A lawsuit filed by the state of Florida against the federal Centers for Disease Control and Prevention (CDC) to allow cruising to restart without restrictions will now extend into at least July.
A judge had ordered the two sides into mediation, but in a court filing Friday, mediator U.S. Magistrate Judge Anthony Porcelli announced that talks had ended without agreement.
“Despite the parties’ good faith and concerted efforts, the settlement discussions have concluded and the parties have reached an impasse,” Porcelli wrote.
Attorneys for the state and the federal government met with Porcelli five times since late May, when U.S. District Judge Steven Merryday ordered mediation. Porcelli did not have the power to impose a decision.
Merryday has now granted a request from federal attorneys for two more weeks to respond to Florida’s complaint, arguing they have “already expended a substantial amount of time and resources responding to Plaintiff’s motion for a preliminary injunction.”
Attorneys for the state of Florida did not object to the extension request.
The original lawsuit was filed in April and backed by Florida Governor Ron DeSantis. It sought to overturn the public health agency’s Conditional Sailing Order (CSO), which sets out the conditions under which cruise ships can return to service. Texas and Alaska, two other important states for the cruise industry, signed on as parties to the litigation.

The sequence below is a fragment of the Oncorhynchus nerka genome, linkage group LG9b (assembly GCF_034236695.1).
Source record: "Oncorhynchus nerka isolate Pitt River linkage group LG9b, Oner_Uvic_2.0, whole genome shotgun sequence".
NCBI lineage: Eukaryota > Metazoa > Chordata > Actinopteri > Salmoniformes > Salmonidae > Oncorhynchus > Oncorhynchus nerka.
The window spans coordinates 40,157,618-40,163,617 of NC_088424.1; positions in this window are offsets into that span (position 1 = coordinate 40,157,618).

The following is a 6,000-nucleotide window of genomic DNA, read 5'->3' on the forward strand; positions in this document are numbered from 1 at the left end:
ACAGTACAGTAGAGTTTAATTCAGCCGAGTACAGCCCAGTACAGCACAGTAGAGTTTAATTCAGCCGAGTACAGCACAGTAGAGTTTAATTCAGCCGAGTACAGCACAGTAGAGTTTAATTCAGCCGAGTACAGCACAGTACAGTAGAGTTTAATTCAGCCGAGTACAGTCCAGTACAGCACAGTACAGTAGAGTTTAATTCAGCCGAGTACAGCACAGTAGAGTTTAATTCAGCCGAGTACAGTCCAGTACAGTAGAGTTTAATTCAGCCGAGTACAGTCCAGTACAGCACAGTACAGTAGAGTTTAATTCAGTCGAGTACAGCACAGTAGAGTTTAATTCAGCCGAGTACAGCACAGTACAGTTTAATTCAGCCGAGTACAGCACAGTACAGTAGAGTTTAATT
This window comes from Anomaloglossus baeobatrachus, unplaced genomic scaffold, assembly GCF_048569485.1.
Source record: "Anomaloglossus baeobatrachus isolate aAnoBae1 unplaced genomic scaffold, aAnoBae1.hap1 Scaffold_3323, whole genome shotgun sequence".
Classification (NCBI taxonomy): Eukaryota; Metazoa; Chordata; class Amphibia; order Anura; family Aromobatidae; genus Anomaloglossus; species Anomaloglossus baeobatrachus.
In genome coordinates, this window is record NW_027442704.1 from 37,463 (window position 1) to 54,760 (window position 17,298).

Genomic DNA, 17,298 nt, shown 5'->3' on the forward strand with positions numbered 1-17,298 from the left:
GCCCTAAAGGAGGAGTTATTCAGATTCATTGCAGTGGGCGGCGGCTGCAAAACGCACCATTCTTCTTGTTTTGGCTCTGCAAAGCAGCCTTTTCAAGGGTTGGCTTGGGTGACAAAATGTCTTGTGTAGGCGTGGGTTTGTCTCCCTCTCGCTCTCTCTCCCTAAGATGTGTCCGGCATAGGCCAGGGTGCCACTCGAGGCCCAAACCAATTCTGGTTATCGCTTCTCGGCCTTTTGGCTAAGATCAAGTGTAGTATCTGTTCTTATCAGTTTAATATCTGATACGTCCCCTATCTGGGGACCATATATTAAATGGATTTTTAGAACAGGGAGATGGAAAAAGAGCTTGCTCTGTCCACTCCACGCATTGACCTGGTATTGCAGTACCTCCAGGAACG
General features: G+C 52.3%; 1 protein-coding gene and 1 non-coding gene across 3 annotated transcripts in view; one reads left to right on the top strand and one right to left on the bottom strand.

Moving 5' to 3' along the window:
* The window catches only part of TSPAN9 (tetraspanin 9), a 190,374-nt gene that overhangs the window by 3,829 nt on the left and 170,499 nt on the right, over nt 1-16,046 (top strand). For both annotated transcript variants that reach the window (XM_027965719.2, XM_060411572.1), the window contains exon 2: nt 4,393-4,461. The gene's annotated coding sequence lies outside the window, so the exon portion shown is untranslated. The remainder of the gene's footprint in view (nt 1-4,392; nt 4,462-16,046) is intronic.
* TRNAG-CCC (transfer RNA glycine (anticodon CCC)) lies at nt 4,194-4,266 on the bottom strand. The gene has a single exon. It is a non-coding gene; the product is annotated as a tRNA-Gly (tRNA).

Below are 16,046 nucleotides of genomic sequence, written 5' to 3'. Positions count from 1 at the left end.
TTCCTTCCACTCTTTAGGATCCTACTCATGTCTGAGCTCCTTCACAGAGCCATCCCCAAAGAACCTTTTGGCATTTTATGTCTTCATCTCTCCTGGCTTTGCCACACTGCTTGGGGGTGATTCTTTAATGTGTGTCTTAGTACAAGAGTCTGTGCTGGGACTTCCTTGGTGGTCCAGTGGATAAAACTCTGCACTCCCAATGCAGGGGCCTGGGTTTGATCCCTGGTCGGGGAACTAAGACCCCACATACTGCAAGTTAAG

Florida subsequently filed for an immediate injunction to remove the CSO, arguing that the lawsuit was “likely to succeed on the merits of the case” and citing “irreparable harm and hardships” created by the CDC’s actions.
Cruise lines are not involved in the lawsuit. Instead, they have been working to follow the CDC’s evolving guidelines, which include a range of health and safety measures designed to minimize the risk of COVID-19 outbreaks on ships.
“Cruise companies are trying their best to work with the CDC because they have no choice,” Florida Attorney General Ashley Moody said in a recent court filing. “But make no mistake — the CDC continues its overreach, and Florida’s irreparable harm increases by the day.”
The new delay makes it unlikely that Merryday will decide on Florida’s request for a preliminary injunction against the CDC, or rule on the lawsuit itself, until at least July 1. Barring new developments, any decision would likely be appealed, taking the case farther into the summer.
In the end, the lawsuit’s decision — by the time it comes — could be a moot point. But it may have contributed to speeding up the pace of cruising’s return. Since it was filed, the CDC and cruise companies have been much more engaged. At least 11 ships have received approval from the federal health agency to operate test sailings, and several more are awaiting the go-ahead.